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Jon Keliehor - The Beginning Of Time [INVINC 09]

Jon Keliehor - The Beginning Of Time [INVINC 09]

We’re extremely pleased here at Invisble Inc HQ to be releasing this amazing new album by veteran multi-instrumentalist and ethno-musicologist Jon Keliehor.

Originally from Seattle and musically active since the 1960s Jon started out playing drums and percussion in bands like The Daily Flash and Bodine all the while becoming known as a venerable session and touring musician in his own right. Not many people can claim to have played alongside Jim Morrison AND James Brown….but Jon certainly has.

Moving to London in the ’70s where he lived until the mid ’80s, Jon started composing music for theatre, drama and dance. During this time his own work veered toward the more experimental and it was during this period that two of his “cult” library music albums saw the light of day (East Meets West on Bruton and Avantgarde on Studio G).

Returning to Seattle in the early ’90s Jon joined Gamelan Pacifica where he developed his knowledge of Javanese and Balinese gamelan and for whom he became a primary composer of non-traditional pieces.

In the late ’90s Jon moved to Glasgow with world renowned percussionist (and his then partner) Signy Jacobsdottir and they both became staple members of Gamelan Naga Mas with whom they are still active today.
Here’s what people have said about ‘The Beginning Of Time’

“An epically great album and my most listened to record over summer 2016” (JD Twitch / Optimo)

“A truly timeless and vast 4th World musical vision for an off-world generation. Masterpiece” (House of Traps / Firecracker Recordings / Unthank / Sacred Summits)

“Fantastic LP bringing to mind elements of Tor Lundvall, Jon Hassell and Paulo Modugno. Recommended listen for anyone who enjoys zoning out to natural sound” (12th Isle Transmissions)

Featured in Clone Records (NL) Top 10

Featured in ‘Staff Picks’ at Piccadilly Records (UK)

Featured as Optimo’s ‘Album Of The Month’ in Monorail (UK)

"The Beginning

In one sense the music of The Beginning of Time appears as a real-time soundscape that unfolds within different landscapes of nature. Yet here time and space seem altered, stretched into complexes of sonic layers, sound horizons and ever-widening boundaries. Curled-up and unfolding shapes in this domain suggest symbolic meanings yet language has been surpassed. The music is a reminder of ritual significance, shamanic journey, binding relationships between humans, nature and planet. While the question of Time and its beginning can offer a discussion on the nature of origin, perhaps even on the rise of humanity, words become inadequate. Instead we are directed to look at the magnetism of our own nature, the mythology surrounding Time. When did we actually begin?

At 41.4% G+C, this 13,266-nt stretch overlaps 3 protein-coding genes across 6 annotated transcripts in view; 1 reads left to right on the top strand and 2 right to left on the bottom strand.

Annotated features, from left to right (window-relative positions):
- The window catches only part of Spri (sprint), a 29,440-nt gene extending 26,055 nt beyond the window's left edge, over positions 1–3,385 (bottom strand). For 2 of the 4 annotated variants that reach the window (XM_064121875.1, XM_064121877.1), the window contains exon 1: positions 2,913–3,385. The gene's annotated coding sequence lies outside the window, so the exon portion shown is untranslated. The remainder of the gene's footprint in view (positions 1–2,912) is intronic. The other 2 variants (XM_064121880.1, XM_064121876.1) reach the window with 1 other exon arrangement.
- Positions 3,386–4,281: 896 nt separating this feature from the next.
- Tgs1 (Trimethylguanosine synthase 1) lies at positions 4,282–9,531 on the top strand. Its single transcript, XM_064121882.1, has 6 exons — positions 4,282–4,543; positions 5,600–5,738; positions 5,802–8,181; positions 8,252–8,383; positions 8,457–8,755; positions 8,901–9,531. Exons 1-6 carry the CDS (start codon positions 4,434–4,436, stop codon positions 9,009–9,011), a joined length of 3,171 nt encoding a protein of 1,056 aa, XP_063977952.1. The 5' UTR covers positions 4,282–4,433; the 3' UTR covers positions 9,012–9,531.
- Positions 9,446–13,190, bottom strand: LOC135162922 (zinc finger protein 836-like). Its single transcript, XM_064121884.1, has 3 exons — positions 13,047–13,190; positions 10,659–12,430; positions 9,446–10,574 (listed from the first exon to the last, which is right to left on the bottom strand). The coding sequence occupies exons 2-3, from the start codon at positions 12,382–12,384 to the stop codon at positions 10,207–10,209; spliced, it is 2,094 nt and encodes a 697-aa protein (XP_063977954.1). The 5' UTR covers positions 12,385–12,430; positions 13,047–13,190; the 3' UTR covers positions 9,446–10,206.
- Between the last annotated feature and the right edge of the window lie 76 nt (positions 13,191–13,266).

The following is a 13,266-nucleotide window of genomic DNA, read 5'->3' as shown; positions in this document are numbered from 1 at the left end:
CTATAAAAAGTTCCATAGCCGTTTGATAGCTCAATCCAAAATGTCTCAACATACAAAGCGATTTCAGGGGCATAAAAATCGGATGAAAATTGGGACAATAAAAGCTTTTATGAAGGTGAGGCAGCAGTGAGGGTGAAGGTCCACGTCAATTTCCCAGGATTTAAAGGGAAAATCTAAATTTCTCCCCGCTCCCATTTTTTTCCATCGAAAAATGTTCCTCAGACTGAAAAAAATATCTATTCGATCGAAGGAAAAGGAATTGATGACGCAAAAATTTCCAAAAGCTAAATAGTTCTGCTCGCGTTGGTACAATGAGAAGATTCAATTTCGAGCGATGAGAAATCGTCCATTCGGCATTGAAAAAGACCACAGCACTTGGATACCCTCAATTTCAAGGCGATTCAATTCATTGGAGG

During these recordings music has been made directly in response to the sounds of nature. I see these field recordings as elements that are integral to the music itself. Here nature sets the pace. Rhythmic and tonal aspects of rivers, ocean waves and nature-life guide and shape the music elements. Nature’s vitality and motion provide impulses and signals not different from those of human biology, micro-molecular patterns, cells sending messages to other cells. These ambient source recordings have come from widely diverse nature and industrial locations. I have hoped to reconcile the balance and harmony that music has with nature, listening for chance interactions, investigating relationships between primitive and refined attributes in sound, as well as these qualities in instruments themselves. The music instruments used are primarily acoustic

It is a unique challenge to combine live and often primitive instruments such as those heard on these recordings into the mysterious wholeness of music. Yet with all the inconsistencies and imperfections of sound that acoustic instruments have, we find a relief from the perfectly sampled music sounds and repetitive loops in much of today’s music. Now it becomes possible to enter the more fluid world of subtle acoustic tones, to discover the living ambiences and spatial coordinates that exist around sounds, and see the performer's ability to engage in these aspects.

Encounters in Nature: Pacific Ocean, Scottish Rivers, Hoh Rainforest, Venezuelan Rainforest, Auric telemetry fields.

Rainforest Creatures: Frogs, Toads, Peepers, Hieroglyphic and Lyric cicada, and many types of crickets.

Instruments: Burmese, Javanese and Chinese gongs, Wind Gongs, Antique bell sets from Turkey, China, America & India, Rattle bells, African log drums, Frame drums, Darbouka, Roto Toms, Venezuelan bell plates, Balinese Guntang and Suling, Noah Bells, Nepalese Kyezee, Berimbau, Ektara, Bowed cymbals and metals, Tibetan bowl sets, Roulette Wheels, Tension wires, Bumblebee hummers, Miniature Harmonicas, Spring Can, Glass tones, Plastic horns, Animal flutes, Whistles, Acoustic Harp, Marimba, Zithers"